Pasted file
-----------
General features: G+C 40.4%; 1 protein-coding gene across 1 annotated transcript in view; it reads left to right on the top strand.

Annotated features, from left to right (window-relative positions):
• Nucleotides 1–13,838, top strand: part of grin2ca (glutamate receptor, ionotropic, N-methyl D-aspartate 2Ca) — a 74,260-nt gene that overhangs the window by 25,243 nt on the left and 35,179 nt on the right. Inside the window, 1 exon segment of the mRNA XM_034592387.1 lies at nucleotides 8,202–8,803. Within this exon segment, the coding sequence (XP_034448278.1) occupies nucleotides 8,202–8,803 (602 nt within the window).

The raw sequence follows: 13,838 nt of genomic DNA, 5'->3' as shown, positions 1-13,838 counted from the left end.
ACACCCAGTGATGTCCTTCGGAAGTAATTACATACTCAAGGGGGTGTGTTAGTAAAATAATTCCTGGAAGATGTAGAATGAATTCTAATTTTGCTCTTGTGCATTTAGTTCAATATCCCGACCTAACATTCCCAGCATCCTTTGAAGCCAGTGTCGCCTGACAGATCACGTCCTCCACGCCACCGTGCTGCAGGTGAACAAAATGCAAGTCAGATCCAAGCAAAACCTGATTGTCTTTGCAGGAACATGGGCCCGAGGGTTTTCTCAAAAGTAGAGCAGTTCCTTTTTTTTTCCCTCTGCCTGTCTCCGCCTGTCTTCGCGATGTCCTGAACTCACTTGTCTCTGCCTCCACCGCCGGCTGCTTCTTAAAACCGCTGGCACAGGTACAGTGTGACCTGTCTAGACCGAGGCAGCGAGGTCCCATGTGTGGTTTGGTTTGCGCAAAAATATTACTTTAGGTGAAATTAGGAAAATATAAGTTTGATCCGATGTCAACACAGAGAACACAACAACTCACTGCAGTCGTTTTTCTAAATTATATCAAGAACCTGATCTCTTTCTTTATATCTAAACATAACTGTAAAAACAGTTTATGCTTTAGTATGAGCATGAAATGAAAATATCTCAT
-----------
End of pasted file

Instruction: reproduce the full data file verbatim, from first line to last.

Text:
General features: G+C 40.4%; 1 protein-coding gene across 1 annotated transcript in view; it reads left to right on the top strand.

Annotated features, from left to right (window-relative positions):
• Nucleotides 1–13,838, top strand: part of grin2ca (glutamate receptor, ionotropic, N-methyl D-aspartate 2Ca) — a 74,260-nt gene that overhangs the window by 25,243 nt on the left and 35,179 nt on the right. Inside the window, 1 exon segment of the mRNA XM_034592387.1 lies at nucleotides 8,202–8,803. Within this exon segment, the coding sequence (XP_034448278.1) occupies nucleotides 8,202–8,803 (602 nt within the window).

The raw sequence follows: 13,838 nt of genomic DNA, 5'->3' as shown, positions 1-13,838 counted from the left end.
ACACCCAGTGATGTCCTTCGGAAGTAATTACATACTCAAGGGGGTGTGTTAGTAAAATAATTCCTGGAAGATGTAGAATGAATTCTAATTTTGCTCTTGTGCATTTAGTTCAATATCCCGACCTAACATTCCCAGCATCCTTTGAAGCCAGTGTCGCCTGACAGATCACGTCCTCCACGCCACCGTGCTGCAGGTGAACAAAATGCAAGTCAGATCCAAGCAAAACCTGATTGTCTTTGCAGGAACATGGGCCCGAGGGTTTTCTCAAAAGTAGAGCAGTTCCTTTTTTTTTCCCTCTGCCTGTCTCCGCCTGTCTTCGCGATGTCCTGAACTCACTTGTCTCTGCCTCCACCGCCGGCTGCTTCTTAAAACCGCTGGCACAGGTACAGTGTGACCTGTCTAGACCGAGGCAGCGAGGTCCCATGTGTGGTTTGGTTTGCGCAAAAATATTACTTTAGGTGAAATTAGGAAAATATAAGTTTGATCCGATGTCAACACAGAGAACACAACAACTCACTGCAGTCGTTTTTCTAAATTATATCAAGAACCTGATCTCTTTCTTTATATCTAAACATAACTGTAAAAACAGTTTATGCTTTAGTATGAGCATGAAATGAAAATATCTCAT